“So why did Mr Cameron feel the need to set the referendum hare running once again? Well, a struggling economy has made this a tricky mid-term conference, and a hint at a vote on Europe will always appeal to some of his critics on the Right. He may also have thought he was at risk of being upstaged by Boris Johnson, whose high-wattage star quality gave the conference some much needed uplift yesterday. But the Prime Minister needs to tread carefully. Three years ago, he abandoned his “cast iron guarantee” that the Tories would hold a referendum on the terms of the Lisbon Treaty... The U-turn remains a source of deep grievance with a great many Conservatives.”

Elsewhere, enthusiasm for the furniture of EU membership continues unabated. As we report, Dominic Grieve has said that any attempt to withdraw from the jurisdiction of the European Court of Human Rights would lead to the UK becoming a “pariah state” like Belarus. 


There is some good news for the Chancellor this morning. The Telegraphreports that NIESR forecasts 0.8 per cent growth in the third quarter of the year thanks to a boost from Olympic spending and fewer bank holidays than the second quarter which included the Royal Wedding. The bad news is that it is likely to be a one-off, with long term growth rates falling back to little above zero. Still, at least the Chancellor will gain some succor in the face of Tuesday’s IMF report which threatens to undermine key parts of his economic strategy, as the FT (£) report this morning in their Q&A. Sample:

“6. Is there any good news for the chancellor?

“Not unless you take a highly political view of the world. The IMF has looked into the past and decided the previous decade was much more unsustainable than previously thought. It now believes the economy was overheating so much in 2007 that it was running 3.6 per cent faster than the sustainable level of gross domestic product. The structural deficit when Gordon Brown left the Treasury was 5.2 per cent of GDP, the IMF now says.”


The Independent splash this morning comes from the paper’s interview with Patrick McLoughlin in which he says he will defy “grief and hassle” to push through HS2 without significant compromises. He told the paper he would “love to” get the project completed within 5 years, adding:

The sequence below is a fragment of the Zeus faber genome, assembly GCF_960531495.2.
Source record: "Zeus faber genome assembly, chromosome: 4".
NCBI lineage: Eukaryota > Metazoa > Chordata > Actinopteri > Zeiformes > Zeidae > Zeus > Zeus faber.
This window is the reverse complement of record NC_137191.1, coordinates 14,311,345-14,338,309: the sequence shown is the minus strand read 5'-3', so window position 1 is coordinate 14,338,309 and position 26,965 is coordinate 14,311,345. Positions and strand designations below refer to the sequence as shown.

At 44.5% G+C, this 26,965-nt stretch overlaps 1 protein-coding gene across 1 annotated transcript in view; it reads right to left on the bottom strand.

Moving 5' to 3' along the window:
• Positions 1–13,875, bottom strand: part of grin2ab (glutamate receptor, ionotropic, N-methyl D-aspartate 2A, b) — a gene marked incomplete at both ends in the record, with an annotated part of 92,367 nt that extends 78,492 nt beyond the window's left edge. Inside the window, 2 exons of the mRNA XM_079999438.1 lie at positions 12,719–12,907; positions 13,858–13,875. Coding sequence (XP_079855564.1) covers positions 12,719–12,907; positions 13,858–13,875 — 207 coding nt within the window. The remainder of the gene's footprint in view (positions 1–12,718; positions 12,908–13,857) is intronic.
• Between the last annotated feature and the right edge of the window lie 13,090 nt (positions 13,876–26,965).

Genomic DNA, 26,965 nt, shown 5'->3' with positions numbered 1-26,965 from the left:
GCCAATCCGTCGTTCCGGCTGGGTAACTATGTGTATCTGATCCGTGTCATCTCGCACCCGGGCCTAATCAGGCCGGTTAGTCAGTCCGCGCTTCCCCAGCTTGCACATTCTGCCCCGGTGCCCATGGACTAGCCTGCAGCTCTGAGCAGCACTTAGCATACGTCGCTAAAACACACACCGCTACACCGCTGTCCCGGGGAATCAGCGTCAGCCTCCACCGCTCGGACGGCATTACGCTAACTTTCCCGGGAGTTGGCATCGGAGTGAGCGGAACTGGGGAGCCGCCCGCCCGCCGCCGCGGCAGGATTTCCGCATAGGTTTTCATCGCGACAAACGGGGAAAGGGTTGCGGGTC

"The easiest thing for any government to do on a project the size of HS2 is to say we're not doing it. All we get is grief. All we get is hassle. But one of the things that government has got to try and do is to look to the long-term future.”


Number 10 needs an enforcer, says Roland Watson in the Times (£). He argues that the Number 10 machine is so wet that it cannot force through the Prime Minister’s agenda:

“What is the difference between David Cameron’s Downing Street machine and a marshmallow? Nothing, according to one minister — problems that need fixing enter No 10 only to get stuck in a squidgy mess. The criticism is echoed to varying degrees by many who have dealings with the inner workings of Downing Street.

“There is a lack of rigour; no clear structure to decision-making; key aides are too busy to pick up issues or drive through the Prime Minister’s wishes; Mr Cameron is too reliant on old friends and lacks a single authority figure able to bend the machine to his will.”

If Number 10 need an enforcer, one man’s name springs to mind. Send for Thrasher...


...too late, he’s already here. The Telegraph reports that Mr Mitchell may be subject to a private appeal by senior ministers asking him to step down “for the good of the party”. We add that:

“‘It’s still doing a lot of harm and someone needs to put an end to it,’ one Cabinet minister said. ‘There’s a chance that Andrew will do that himself, but people may have to talk to him.’” 


You can follow live coverage of the Tory conference in Birmingham, including Dave’s speech, via the Telegraph’s website, by clicking here

There is also a text commentary which is available here.


Boris’ speech inspired this meditation from Helen Goodman :

@HelenGoodmanMP: “Boris is a mop, Dave is a broom, George is a dustpan, Michael is a Jcloth, so who is the loobrush? #cpc12 ” 


In The Telegraph

Mary Riddell - David Cameron won’t win an election by adopting the politics of fear 

Harry Mount - Boris Johnson has a deadly weapon – wit 

Chris Skidmore - A coalition that Tories could really get behind 

Telegraph View - A manifesto promise on Europe is not enough

Best of the rest

Danny Finkelstein in The Times (£)  - Colonoscopy: the way to see today’s politics

Matthew Norman in The Independent - Boris is a force of nature, an act of God who can't be stopped

Denis MacShane in the FT (£) - Hooray for Boris, a one-man force of opposition        

Max Hastings in the Daily Mail - If Boris ever becomes PM, I'm on the first plane out of Britain


Today: Final day of the Conservative party conference.

10:30 am: Maria Miller speech.

11:15 am: David Cameron speech.